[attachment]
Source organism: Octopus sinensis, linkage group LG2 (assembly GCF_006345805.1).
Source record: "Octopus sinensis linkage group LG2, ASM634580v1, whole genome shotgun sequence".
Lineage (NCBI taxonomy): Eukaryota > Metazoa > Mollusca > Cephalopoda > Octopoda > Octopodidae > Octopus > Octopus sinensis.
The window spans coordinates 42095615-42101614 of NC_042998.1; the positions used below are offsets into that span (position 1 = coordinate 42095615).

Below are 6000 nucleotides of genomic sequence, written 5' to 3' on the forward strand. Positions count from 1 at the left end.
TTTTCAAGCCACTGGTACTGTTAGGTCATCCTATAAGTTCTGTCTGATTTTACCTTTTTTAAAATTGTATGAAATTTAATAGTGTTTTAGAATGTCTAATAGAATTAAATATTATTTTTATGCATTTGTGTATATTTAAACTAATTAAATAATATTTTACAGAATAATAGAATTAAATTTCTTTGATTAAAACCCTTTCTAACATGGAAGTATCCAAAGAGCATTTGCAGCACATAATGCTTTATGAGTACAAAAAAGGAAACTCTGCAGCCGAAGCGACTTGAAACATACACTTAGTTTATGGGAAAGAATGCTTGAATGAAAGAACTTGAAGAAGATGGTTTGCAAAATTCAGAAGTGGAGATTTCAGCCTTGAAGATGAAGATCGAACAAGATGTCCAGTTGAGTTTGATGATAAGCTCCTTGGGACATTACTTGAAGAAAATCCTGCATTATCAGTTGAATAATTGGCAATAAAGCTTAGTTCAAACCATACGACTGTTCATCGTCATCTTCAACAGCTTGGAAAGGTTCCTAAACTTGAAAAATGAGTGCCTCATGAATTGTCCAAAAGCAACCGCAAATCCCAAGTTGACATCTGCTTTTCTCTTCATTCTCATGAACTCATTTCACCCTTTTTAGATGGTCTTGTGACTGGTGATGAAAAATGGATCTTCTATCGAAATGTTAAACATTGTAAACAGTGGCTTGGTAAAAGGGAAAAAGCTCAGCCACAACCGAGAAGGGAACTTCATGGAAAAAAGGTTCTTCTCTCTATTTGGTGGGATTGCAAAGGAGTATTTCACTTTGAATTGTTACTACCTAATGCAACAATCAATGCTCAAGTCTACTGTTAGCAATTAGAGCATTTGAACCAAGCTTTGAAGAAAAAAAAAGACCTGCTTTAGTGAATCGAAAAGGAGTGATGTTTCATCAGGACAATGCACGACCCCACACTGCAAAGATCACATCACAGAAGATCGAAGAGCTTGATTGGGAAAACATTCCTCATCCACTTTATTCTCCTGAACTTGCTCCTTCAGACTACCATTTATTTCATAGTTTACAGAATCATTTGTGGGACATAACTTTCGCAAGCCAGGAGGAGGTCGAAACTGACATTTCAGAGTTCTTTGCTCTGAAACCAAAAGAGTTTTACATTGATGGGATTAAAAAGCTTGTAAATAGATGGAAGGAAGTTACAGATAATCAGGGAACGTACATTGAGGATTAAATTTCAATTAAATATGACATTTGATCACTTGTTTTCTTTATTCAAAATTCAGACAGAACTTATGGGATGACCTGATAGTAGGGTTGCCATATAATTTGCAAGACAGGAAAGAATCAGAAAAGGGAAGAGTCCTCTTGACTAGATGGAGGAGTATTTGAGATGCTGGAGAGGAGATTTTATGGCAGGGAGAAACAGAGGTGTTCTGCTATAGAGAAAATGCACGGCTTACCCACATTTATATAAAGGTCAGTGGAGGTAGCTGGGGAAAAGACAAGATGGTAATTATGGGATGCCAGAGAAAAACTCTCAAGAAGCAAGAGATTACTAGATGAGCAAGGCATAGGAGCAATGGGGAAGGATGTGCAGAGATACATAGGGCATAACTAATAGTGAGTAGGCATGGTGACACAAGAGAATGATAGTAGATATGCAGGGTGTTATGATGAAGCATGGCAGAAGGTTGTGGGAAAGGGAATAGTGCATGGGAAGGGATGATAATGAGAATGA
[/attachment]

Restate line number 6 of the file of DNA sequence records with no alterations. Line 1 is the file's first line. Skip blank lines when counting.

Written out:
TTTTCAAGCCACTGGTACTGTTAGGTCATCCTATAAGTTCTGTCTGATTTTACCTTTTTTAAAATTGTATGAAATTTAATAGTGTTTTAGAATGTCTAATAGAATTAAATATTATTTTTATGCATTTGTGTATATTTAAACTAATTAAATAATATTTTACAGAATAATAGAATTAAATTTCTTTGATTAAAACCCTTTCTAACATGGAAGTATCCAAAGAGCATTTGCAGCACATAATGCTTTATGAGTACAAAAAAGGAAACTCTGCAGCCGAAGCGACTTGAAACATACACTTAGTTTATGGGAAAGAATGCTTGAATGAAAGAACTTGAAGAAGATGGTTTGCAAAATTCAGAAGTGGAGATTTCAGCCTTGAAGATGAAGATCGAACAAGATGTCCAGTTGAGTTTGATGATAAGCTCCTTGGGACATTACTTGAAGAAAATCCTGCATTATCAGTTGAATAATTGGCAATAAAGCTTAGTTCAAACCATACGACTGTTCATCGTCATCTTCAACAGCTTGGAAAGGTTCCTAAACTTGAAAAATGAGTGCCTCATGAATTGTCCAAAAGCAACCGCAAATCCCAAGTTGACATCTGCTTTTCTCTTCATTCTCATGAACTCATTTCACCCTTTTTAGATGGTCTTGTGACTGGTGATGAAAAATGGATCTTCTATCGAAATGTTAAACATTGTAAACAGTGGCTTGGTAAAAGGGAAAAAGCTCAGCCACAACCGAGAAGGGAACTTCATGGAAAAAAGGTTCTTCTCTCTATTTGGTGGGATTGCAAAGGAGTATTTCACTTTGAATTGTTACTACCTAATGCAACAATCAATGCTCAAGTCTACTGTTAGCAATTAGAGCATTTGAACCAAGCTTTGAAGAAAAAAAAAGACCTGCTTTAGTGAATCGAAAAGGAGTGATGTTTCATCAGGACAATGCACGACCCCACACTGCAAAGATCACATCACAGAAGATCGAAGAGCTTGATTGGGAAAACATTCCTCATCCACTTTATTCTCCTGAACTTGCTCCTTCAGACTACCATTTATTTCATAGTTTACAGAATCATTTGTGGGACATAACTTTCGCAAGCCAGGAGGAGGTCGAAACTGACATTTCAGAGTTCTTTGCTCTGAAACCAAAAGAGTTTTACATTGATGGGATTAAAAAGCTTGTAAATAGATGGAAGGAAGTTACAGATAATCAGGGAACGTACATTGAGGATTAAATTTCAATTAAATATGACATTTGATCACTTGTTTTCTTTATTCAAAATTCAGACAGAACTTATGGGATGACCTGATAGTAGGGTTGCCATATAATTTGCAAGACAGGAAAGAATCAGAAAAGGGAAGAGTCCTCTTGACTAGATGGAGGAGTATTTGAGATGCTGGAGAGGAGATTTTATGGCAGGGAGAAACAGAGGTGTTCTGCTATAGAGAAAATGCACGGCTTACCCACATTTATATAAAGGTCAGTGGAGGTAGCTGGGGAAAAGACAAGATGGTAATTATGGGATGCCAGAGAAAAACTCTCAAGAAGCAAGAGATTACTAGATGAGCAAGGCATAGGAGCAATGGGGAAGGATGTGCAGAGATACATAGGGCATAACTAATAGTGAGTAGGCATGGTGACACAAGAGAATGATAGTAGATATGCAGGGTGTTATGATGAAGCATGGCAGAAGGTTGTGGGAAAGGGAATAGTGCATGGGAAGGGATGATAATGAGAATGA